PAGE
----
Cavaco aka Brazilian Cavaquinho

old Di Georgio Cavaco Brazilian Cavaquinho
1930's Di Giorgio
2007 Rozini Estudante Acoustic Cavaco Cavaquinho Ukulele Corner
My 2007 Rozini Estudente
Marques Cavaco Brazilian cavaquinho
Marques (less traditional)
Del Vecchio type 7 Cavaco Vibrante brazilian cavaquinho
Del Vecchio Cavaco Vibrante
Clave Banjo Cavaquinho Brazilian Cavaco
Clave Banjo Cavaco
Prism Electric Cavaco brazilian Cavaquinho
Prism electric Cavaco
The Brazilian Cavaquinho or Cavaco as it has become known, is not directly related to the Ukulele but does come from the same Portuguese root instrument the Cavaquinho. As the name suggests it is produced and used mainly in Brazil, but the idea was exported to the Cape Verde Islands in the 1930's where there is now some production of Cape Verde Cavaquinhos, and the big Chinese chordophone makers have started to produce some for export, (mainly back to Brazil)

The instrument itself has a scale of around 350mm (14in) is usually steel strung, (some of the Chinese made ones are nylon strung), and is suppose to be tuned D~G~B~D. Though the scale length can vary from about 330mm to 370mm (13½ to 14½in - so in Ukulele terms between a large Soprano and a small Concert Scale) they are all considered the same scale and there are no larger or smaller variants. The instrument usually has a thinner, more Mandolin like neck than a Portuguese Cavaquinho or Ukulele and comes with a zero fret, no truss rod and a fretboard that overlaps the body and runs down to the sound hole. The body itself is noticeably larger that an equivalent scale Portuguese Cavaquinho or Ukulele, being much wider, a bit longer and usually deeper too, (though I have seen some Ukuleles that have an equally deep body). For most of its existence and still the majority made today there is a very traditional look; Figure 8 shape, large central circular sound hole with a large rosette around it, saddled bridge glued to the soundboard, slot head headstock, spruce, cedar or occasionally pine soundboard with darker mahogany, rosewood or similar back and sides. This tradition is breaking down a bit now with things like moving the sound hole, cutaways and decorated soundboards, but its still not as free as some of the Guitar and Ukulele designs. There are also some solid body electric Cavacos being made and these definitely go more along the electric guitar line in terms of design.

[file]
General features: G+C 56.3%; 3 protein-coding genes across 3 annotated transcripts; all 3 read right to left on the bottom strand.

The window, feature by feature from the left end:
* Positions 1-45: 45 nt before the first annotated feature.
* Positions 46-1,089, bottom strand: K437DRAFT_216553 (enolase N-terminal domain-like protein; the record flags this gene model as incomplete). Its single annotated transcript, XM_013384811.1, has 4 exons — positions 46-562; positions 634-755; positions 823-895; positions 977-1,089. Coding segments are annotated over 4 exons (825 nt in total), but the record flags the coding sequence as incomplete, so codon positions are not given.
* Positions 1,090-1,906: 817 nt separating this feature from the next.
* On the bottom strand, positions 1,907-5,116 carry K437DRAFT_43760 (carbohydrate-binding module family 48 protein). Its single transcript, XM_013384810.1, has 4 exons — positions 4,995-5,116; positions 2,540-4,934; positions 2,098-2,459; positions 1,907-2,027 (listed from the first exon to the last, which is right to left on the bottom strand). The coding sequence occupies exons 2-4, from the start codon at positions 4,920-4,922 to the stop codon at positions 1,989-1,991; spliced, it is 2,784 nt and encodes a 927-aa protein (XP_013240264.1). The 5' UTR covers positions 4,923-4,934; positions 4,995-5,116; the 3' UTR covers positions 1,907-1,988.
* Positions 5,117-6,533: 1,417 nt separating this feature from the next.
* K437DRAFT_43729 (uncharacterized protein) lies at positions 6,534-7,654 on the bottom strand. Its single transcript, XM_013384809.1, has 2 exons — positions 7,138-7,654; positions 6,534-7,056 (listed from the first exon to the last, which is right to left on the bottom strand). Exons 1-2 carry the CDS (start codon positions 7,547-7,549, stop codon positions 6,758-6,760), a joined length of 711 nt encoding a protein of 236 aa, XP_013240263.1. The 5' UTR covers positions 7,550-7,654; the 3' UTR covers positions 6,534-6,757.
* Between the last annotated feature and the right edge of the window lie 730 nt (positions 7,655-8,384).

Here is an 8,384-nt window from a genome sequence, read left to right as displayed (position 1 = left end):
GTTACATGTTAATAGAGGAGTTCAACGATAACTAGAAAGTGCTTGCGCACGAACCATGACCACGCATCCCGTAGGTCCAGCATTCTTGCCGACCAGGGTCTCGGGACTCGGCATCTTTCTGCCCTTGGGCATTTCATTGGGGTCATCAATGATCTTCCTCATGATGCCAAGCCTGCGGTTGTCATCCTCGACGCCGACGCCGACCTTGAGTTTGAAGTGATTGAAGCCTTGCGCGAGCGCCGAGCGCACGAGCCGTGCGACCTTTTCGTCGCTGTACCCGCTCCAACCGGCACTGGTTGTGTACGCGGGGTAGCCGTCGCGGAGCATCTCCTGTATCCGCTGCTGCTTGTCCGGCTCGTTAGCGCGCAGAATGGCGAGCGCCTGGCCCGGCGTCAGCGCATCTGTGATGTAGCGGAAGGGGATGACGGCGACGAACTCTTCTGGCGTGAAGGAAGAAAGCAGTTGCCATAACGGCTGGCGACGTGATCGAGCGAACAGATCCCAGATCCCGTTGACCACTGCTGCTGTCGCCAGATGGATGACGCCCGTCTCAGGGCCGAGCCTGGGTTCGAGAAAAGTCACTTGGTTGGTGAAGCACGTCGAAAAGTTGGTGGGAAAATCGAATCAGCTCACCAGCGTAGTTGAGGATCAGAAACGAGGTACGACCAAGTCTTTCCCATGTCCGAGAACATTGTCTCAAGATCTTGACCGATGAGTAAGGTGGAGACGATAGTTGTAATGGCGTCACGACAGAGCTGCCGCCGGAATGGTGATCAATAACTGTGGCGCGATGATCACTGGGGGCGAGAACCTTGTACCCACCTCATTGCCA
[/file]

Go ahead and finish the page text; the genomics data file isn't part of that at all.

Though there are no alternative scales for the Cavaco there are two major variants, the Banjo Cavaco and the Cavaco Vibrante.

The Banjo Cavaco was developed like all Banjo related instruments as a way of making it louder in the era before electronic amplification. Banjo Cavaquinhos are also very traditional in their look but their tradition goes back to the Portuguese Banjo instruments so they are all bracketless and enclosed with a metal resonator extension grill that is set flush to the, (usually quite large), Banjo head.

The Cavaco Vibrante was also developed as an attempt to increase the acoustic volume in much the same way as in Cone Resonator instruments, however it is a truly Brazilian invention and nothing directly to do with John Doperya's inventions, (it may have been inspired by them?). Quite how it works I don't know? but apparently it doesn't work as well as a resonator cone which is the main reason the technology has never traveled outside of Brazil and these days you often see them with a pickup as well. That said I have never seen a Cavaco with a cone resonator?

The Cavaco is still very popular in Brazil, far more so than the Ukulele, and so is widely made there. It is much easier to find them on sale or find local luthiers who make them than it is a Ukulele. However because the Cavaco is much less famous outside of Brazil that the Ukulele, as soon as they are taken from Brazil they are assumed to be Ukuleles.

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